Let’s now look at hook size. Determining the ideal hook size is quite simple. Snapper attack a baitfish normally from the belly up to the head region, so you want the hook to be about halfway down your lure, around opposite the belly area. Go to a bigger size in your hook and you will take away some of the action of the lure, and you will also miss some strikes. Anglers often say to me that they get the tails bitten off, and if they had a bigger hook that came out nearer the tail they would catch more fish, but this is not the case. Leatherjackets and other reef fish are the culprits here and not snapper which are biting the tails off––trust me on this one. Generally speaking, a 2/0 to 3/0 is the correct size for a 5-inch bait and a 5/0 good for the larger 7-inch baits.
This is one area that lets many anglers down. Basically, the further one can cast, the more fish they will catch. A long cast allows your lure to be in the strike zone for longer, therefore increasing the chances of a hook-up. As we are always drifting with this style of fishing, being able to cast well-forward of the drift is a huge advantage because you are covering more ground before having to wind in and cast forward again. Being able to cast a long way when wash-fishing is advantageous as well, enabling you to keep your boat and crew well away from dangerous swells breaking onto the shoreline. So, being able to cast good distances will certainly increase your catch rate and make you a better lure fisherman.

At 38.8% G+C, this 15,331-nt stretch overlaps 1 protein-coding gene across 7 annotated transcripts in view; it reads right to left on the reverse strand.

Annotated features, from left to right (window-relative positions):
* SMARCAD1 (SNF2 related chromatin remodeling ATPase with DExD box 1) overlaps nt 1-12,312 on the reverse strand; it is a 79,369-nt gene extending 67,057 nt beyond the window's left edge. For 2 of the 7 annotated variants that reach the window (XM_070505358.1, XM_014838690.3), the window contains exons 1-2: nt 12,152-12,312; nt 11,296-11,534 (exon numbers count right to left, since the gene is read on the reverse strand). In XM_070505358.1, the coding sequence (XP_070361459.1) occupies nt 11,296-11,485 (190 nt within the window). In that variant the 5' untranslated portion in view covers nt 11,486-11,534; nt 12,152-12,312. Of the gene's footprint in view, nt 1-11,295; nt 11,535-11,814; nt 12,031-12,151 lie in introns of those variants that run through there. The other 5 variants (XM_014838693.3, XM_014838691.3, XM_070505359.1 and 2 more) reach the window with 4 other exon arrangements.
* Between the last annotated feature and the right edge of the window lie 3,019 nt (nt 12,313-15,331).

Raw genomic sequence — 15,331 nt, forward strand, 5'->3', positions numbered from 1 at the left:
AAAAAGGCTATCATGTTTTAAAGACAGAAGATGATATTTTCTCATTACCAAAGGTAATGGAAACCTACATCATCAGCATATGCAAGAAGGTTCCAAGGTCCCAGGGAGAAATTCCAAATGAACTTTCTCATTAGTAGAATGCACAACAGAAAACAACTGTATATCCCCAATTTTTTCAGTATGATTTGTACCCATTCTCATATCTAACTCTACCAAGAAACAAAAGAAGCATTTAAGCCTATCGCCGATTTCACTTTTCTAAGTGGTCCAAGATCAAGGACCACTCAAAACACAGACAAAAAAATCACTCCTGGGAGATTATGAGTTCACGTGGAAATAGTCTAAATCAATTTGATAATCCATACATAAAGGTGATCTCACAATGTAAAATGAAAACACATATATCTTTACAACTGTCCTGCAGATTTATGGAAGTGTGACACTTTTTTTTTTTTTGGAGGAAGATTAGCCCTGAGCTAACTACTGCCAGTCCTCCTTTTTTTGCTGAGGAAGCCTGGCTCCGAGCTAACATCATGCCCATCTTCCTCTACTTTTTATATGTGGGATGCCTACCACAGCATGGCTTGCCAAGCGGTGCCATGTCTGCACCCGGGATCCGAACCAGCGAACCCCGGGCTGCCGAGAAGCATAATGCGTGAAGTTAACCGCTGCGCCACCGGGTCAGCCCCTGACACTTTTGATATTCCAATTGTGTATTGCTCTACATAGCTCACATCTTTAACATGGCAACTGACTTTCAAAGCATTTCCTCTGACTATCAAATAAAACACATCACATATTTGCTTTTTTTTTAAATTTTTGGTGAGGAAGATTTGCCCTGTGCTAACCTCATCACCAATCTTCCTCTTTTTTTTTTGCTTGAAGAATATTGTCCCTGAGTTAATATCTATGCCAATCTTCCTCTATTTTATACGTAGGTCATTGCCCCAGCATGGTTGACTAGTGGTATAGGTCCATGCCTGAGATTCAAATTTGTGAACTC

Working the bait:
As with any lure-fishing, the action the angler imparts via the rod tip often determines whether you go home with a feed or not. Softbait lures need to be worked! I have seen many clients turn up on the boat with all the good gear but struggle to catch fish often because of one or two simple errors, with neglecting to work the bait being a common one. There is no right or wrong way to work your bait with everyone having a different technique, but the point here is to impart some sort of action into your lure. Try to visualize what your lure is doing under the water, and how an injured baitfish might swim if it was in some sort of distress. After casting well forward of the drift I give the lure ample time to reach the bottom. Then I pinch the line with the hand holding the rod to make sure I get tight wraps on the reel as I wind in the slack line till I can feel the slight weight of the lure. I then give the rod tip some short, sharp jerks at the same time as I’m winding in line very slowly. Once I get the lure close to the boat I continue to work the rod, but I stop winding as by then my line will be under me or I would be drifting away from your lure. At this point I let line out again to get back to the bottom, remembering we want our lure to be in that bottom third of the water column for as long as possible. Once your line is at a 45-degree angle away from the boat, wind in and start the process again. I try to visualize hopping the lure back to the boat after casting making sure I’m close to the seabed at all times.